The catalyst was discovered almost entirely by chance when Robin Hamilton was creating an electrode for an undergraduate student working on a waste biomass upcycling project. He mixed up a combination of powders and allowed them to sit overnight in water, intending to finish the cell the following day. When he returned in the morning, the mixture was bubbling – a reaction that was extremely out of the ordinary.
“It ends up being that when you mix these two things together, they interact, they work together and hydrogen comes off. It floored us,” says Hamilton, a senior research associate in the Department of Chemistry.
Hamilton consulted chemistry professors Jeff Stryker and Jonathan Veinot, sharing the unexpected discovery and drawing on their respective expertise. The team quickly realized they had something remarkable on their hands – the specific combination of powders could serve as a new type of catalyst.
The catalyst they created is made with material that is non-toxic and plentiful. It is easy and inexpensive to produce, making it an affordable and accessible alternative to current catalysts on the market, which require materials that are expensive and in limited supply.
Their catalyst can also be used with any type of water, another factor that gives it an edge over current ways to generate hydrogen, such as water electrolysis.
“There’s a scarcity of potable water and that’s the biggest problem with water electrolysis to generate hydrogen – you have to use clean water,” says Hamilton. “With this, you don’t. We take something that is dirty, that you can’t drink, and generate hydrogen and electricity in a fuel cell. And it spits out water you can drink.”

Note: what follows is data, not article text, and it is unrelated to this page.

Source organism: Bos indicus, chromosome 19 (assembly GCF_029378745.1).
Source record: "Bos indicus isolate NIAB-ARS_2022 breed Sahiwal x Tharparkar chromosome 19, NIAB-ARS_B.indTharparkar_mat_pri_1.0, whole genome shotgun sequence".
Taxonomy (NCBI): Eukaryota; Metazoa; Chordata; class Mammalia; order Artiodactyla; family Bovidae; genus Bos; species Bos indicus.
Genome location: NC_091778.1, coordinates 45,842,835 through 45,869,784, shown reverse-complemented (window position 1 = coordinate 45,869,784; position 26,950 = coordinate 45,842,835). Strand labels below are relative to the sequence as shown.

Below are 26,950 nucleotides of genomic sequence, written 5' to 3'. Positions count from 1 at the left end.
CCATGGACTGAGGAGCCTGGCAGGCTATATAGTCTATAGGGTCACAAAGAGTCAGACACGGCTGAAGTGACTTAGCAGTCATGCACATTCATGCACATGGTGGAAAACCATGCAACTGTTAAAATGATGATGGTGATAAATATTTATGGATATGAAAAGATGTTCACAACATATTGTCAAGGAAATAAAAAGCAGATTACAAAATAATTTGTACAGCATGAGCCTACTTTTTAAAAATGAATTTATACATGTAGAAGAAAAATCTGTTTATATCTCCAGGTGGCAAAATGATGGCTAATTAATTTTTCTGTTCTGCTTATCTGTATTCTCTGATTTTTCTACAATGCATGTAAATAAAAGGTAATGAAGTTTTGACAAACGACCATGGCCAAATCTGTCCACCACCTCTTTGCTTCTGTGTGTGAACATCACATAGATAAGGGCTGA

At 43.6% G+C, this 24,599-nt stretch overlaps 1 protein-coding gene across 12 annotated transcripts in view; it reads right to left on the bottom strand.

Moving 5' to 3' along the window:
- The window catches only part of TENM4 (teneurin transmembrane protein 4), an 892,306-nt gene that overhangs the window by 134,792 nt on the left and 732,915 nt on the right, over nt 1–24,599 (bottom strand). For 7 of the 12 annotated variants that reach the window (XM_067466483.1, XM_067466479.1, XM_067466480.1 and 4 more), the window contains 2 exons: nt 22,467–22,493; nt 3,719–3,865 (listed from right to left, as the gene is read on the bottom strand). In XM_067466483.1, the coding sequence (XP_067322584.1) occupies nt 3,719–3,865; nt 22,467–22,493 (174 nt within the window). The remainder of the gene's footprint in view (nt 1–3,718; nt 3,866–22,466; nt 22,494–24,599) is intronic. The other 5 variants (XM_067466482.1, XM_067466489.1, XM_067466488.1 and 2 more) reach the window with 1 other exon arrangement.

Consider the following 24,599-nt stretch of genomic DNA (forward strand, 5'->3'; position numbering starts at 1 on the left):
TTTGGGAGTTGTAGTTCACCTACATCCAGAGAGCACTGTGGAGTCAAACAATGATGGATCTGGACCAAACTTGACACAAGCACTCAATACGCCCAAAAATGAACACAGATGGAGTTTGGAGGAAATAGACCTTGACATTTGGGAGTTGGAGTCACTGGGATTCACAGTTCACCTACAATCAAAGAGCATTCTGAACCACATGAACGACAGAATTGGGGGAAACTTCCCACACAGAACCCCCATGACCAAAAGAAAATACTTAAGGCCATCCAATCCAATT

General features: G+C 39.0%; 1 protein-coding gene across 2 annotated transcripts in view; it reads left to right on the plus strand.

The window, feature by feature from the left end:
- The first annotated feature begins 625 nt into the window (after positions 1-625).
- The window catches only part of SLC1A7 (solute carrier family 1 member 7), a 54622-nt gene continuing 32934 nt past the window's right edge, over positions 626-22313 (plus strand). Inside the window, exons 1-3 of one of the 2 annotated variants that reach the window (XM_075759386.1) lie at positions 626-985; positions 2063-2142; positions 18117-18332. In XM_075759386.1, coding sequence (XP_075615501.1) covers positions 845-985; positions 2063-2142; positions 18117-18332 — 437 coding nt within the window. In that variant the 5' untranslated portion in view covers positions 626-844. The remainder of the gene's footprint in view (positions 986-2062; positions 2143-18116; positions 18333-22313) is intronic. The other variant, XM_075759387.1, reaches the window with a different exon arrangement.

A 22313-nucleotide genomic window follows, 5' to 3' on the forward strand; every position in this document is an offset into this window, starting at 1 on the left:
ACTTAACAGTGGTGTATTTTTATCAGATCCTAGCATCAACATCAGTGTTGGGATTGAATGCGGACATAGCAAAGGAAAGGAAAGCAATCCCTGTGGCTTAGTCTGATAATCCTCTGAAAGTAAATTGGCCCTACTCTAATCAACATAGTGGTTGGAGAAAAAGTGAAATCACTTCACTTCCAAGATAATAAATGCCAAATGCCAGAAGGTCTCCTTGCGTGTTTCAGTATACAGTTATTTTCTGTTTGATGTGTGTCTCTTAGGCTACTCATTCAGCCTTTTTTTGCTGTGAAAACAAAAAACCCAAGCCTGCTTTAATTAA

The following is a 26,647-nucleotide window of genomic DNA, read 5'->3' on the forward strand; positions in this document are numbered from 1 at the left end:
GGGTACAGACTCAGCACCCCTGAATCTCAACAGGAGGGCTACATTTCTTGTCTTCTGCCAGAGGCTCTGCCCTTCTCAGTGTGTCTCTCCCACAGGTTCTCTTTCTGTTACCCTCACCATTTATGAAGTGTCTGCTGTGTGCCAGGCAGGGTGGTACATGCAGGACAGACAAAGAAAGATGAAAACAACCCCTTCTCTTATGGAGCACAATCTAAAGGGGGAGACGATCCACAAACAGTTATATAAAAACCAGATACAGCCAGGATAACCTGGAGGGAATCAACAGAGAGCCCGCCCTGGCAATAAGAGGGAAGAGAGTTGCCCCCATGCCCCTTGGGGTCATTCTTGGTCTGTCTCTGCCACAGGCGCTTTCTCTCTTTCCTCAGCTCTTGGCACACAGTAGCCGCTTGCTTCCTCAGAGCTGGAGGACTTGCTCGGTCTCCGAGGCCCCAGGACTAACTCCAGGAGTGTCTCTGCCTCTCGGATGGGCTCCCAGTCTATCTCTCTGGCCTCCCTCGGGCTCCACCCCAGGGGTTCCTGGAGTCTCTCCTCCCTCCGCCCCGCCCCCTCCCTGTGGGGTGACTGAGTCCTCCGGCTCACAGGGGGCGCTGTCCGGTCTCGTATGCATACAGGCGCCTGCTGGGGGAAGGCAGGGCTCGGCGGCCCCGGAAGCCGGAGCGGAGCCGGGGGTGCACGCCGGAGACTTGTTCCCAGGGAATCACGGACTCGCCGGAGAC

“You could turn oil sands tailings ponds into usable fuel while purifying the water. It sounds like it’s too good to be true, but it’s not,” adds Veinot.
In addition to the catalyst being a marked improvement on the current catalysts available, it also transforms what is typically an energy-intensive process into something that can be achieved with far lower temperatures and less energy input.
The new catalyst-driven process also results in little oxygen, making it less volatile than current methods. As Hamilton explains, when using a hydrogen fuel cell, the most common method to generate hydrogen is through water electrolysis. This process splits water into hydrogen and oxygen, separates them, then recombines them in the fuel cell to generate electricity.
“You mix hydrogen and oxygen and reach certain concentrations, that’s an explosive mixture. So you have to separate them to be able to use it safely. With our method, we sequester the oxygen without these expensive membrane separators that are normally used, and we can generate the hydrogen and have it go directly into the fuel cell. You don’t have to separate it,” says Hamilton.
“Think about having your garden hose providing you with the water that can be converted basically on demand to the fuel you want. It takes away transport, it takes away storage, it takes away negative explosive possibilities,” adds Veinot.
The researchers are initially looking to craft off-grid devices that could help remote communities or aid in disaster relief, when access to natural gas and potable water is an issue. They are envisioning an all-in-one system that is relatively compact and easy to use – “kind of like a SodaStream, but instead of squirting out CO2 to get your fizzy drink, it’s off-gassing hydrogen that goes into your fuel cell to generate your power,” says Hamilton.
“Off-grid solutions are the initial target because that’s where we can make the most impact.”
Applied Quantum Materials, a company co-founded by Veinot, is incubating Dark Matter Materials, a new company co-founded by Stryker and Hamilton to commercialize the new catalyst and method. Dark Matter Materials has already received interest from the local energy and agricultural sector, as well as from several multinational companies based in the United States, Europe, and Asia.
“We’re in a unique circumstance in Alberta in that Edmonton is going to be a hydrogen hub. The University of Alberta has a history in energy involvement, and the chemistry department has a history of involvement with energy with respect to the oilsands,” says Veinot. “We now have a pivotal opportunity to push this forward to the next level.”
Source: University of Alberta